In subsequent sessions, reviewing the Fitbit data was part of what we did during our time together. Interestingly, everyone liked the Fitbits – even those who didn’t have ready internet access or who weren’t really internet-savvy. Because the trackers had a display which showed results in real time, everyone could tell whether they were reaching their goals on a daily basis. While there was some friendly competition among participants, most were only competing against themselves, trying to beat their totals from the previous week.
After the program ended, the participants were allowed to keep their FitBits, and some were still wearing them eight months later. Some of those who stopped wearing them said it was because they had incorporated their new habits into their routine and didn’t need the tracker anymore. When asked how he would keep up with his daily walks during the winter, one gentleman responded “I’ll wear a coat!”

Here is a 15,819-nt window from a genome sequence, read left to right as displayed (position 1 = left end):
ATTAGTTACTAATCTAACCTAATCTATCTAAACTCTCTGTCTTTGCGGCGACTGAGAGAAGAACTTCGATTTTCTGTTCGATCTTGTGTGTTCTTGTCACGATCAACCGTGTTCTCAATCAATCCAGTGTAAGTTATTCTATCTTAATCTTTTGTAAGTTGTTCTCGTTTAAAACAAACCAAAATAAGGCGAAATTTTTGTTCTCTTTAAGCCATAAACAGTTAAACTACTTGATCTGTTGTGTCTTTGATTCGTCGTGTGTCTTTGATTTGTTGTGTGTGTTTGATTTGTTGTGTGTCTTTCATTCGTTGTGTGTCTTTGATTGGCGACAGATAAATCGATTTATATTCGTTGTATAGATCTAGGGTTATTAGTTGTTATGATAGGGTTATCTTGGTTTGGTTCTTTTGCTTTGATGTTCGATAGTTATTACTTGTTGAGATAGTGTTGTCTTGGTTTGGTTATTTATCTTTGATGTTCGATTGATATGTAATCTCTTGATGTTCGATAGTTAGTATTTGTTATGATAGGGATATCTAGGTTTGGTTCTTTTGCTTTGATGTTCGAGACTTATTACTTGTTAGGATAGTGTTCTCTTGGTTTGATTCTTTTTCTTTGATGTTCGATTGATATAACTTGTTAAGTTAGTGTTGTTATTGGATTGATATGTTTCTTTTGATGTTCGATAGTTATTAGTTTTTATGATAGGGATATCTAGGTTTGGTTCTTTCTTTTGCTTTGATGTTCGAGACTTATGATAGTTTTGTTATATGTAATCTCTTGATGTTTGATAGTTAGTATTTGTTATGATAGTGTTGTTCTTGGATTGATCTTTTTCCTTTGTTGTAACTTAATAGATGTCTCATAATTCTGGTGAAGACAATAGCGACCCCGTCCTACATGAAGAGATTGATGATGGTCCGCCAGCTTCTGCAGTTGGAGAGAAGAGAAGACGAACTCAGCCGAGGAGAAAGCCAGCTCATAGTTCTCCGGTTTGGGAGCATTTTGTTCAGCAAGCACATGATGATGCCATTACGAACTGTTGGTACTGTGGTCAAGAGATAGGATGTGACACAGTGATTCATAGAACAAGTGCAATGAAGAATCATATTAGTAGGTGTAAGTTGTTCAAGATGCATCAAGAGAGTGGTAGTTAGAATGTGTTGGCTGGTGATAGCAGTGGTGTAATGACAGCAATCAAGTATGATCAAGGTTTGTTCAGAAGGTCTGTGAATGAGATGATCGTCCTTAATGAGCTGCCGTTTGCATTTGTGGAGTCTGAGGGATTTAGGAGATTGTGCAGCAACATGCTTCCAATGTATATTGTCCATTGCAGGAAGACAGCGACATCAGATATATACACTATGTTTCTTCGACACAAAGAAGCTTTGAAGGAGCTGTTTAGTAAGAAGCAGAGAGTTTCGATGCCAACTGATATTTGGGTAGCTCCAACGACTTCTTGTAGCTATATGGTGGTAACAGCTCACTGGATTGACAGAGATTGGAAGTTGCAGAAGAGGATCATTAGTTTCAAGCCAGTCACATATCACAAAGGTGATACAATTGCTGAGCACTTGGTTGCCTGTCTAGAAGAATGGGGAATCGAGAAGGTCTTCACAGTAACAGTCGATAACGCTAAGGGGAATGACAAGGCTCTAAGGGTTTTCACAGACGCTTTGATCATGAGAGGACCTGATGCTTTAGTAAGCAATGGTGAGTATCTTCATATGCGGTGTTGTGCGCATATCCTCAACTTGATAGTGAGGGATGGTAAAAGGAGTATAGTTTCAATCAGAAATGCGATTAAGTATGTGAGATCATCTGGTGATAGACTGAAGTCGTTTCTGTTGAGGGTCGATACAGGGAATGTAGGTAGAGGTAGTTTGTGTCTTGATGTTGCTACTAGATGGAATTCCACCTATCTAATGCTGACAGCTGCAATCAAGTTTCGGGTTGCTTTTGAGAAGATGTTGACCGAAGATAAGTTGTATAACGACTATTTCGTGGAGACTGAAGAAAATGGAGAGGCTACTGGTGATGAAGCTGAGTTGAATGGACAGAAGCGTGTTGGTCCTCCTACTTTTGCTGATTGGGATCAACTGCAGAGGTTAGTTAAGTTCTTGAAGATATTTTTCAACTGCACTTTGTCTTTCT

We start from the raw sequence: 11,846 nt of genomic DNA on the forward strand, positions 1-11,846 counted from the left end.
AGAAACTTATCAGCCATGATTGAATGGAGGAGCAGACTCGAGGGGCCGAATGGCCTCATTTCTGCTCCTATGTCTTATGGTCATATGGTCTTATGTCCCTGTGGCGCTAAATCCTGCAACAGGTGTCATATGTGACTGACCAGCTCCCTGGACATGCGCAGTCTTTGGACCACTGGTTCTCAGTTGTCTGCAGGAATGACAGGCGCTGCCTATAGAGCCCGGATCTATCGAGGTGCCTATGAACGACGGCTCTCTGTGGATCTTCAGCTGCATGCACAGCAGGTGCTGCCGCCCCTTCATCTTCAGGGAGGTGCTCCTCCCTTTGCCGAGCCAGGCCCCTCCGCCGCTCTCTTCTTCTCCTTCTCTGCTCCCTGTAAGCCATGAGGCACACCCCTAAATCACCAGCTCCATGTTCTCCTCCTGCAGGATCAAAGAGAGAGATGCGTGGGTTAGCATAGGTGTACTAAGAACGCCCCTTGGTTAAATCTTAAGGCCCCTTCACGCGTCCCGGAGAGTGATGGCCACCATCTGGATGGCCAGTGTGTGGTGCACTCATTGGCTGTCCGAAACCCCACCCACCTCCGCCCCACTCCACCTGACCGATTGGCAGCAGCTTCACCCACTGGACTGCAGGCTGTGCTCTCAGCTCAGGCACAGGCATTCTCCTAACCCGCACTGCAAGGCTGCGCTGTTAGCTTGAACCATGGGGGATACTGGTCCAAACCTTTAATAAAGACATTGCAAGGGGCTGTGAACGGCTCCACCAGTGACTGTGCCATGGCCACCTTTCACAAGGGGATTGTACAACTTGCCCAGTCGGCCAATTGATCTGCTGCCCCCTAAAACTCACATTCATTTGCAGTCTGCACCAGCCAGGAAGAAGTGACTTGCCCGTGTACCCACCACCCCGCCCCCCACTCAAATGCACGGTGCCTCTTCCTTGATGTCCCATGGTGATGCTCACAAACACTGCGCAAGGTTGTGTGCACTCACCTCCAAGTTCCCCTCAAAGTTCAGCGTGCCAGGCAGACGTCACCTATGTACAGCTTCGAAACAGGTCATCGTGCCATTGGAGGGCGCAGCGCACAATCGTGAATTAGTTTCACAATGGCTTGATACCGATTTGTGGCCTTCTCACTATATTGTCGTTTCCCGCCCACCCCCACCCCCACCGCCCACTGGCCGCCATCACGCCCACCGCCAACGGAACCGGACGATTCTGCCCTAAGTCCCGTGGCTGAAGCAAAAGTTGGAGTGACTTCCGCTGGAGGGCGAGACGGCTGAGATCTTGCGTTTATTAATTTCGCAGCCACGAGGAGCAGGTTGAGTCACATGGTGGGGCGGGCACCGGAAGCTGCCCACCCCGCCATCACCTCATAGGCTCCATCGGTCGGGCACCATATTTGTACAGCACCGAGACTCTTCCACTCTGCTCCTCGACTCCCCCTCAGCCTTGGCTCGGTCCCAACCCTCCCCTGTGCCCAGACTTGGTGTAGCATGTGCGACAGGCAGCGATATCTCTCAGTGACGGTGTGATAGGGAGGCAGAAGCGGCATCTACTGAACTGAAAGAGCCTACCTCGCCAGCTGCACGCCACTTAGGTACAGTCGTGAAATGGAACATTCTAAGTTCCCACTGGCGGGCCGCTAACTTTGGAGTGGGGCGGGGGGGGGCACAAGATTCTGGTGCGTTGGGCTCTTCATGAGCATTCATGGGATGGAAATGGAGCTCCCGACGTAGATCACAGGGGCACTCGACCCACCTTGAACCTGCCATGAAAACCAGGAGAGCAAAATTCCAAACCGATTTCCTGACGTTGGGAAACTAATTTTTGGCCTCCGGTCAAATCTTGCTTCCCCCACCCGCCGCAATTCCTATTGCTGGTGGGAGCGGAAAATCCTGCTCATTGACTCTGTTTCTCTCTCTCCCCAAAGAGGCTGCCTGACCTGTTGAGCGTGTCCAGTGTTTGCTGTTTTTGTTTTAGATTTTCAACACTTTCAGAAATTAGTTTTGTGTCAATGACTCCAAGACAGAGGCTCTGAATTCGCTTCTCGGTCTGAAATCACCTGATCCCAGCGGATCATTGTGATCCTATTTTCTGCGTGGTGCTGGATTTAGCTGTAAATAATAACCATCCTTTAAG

Electronic trackers like the FitBit make developing healthy lifestyle habits more fun, but we can’t underestimate what the social connection of the group did to foster people’s success. The participants really enjoyed the group setting, especially the sense of community that developed and the confidence they gained from learning that others face many of the same challenges. Living with a chronic disease can be isolating, but in this group, people realized that they were not alone.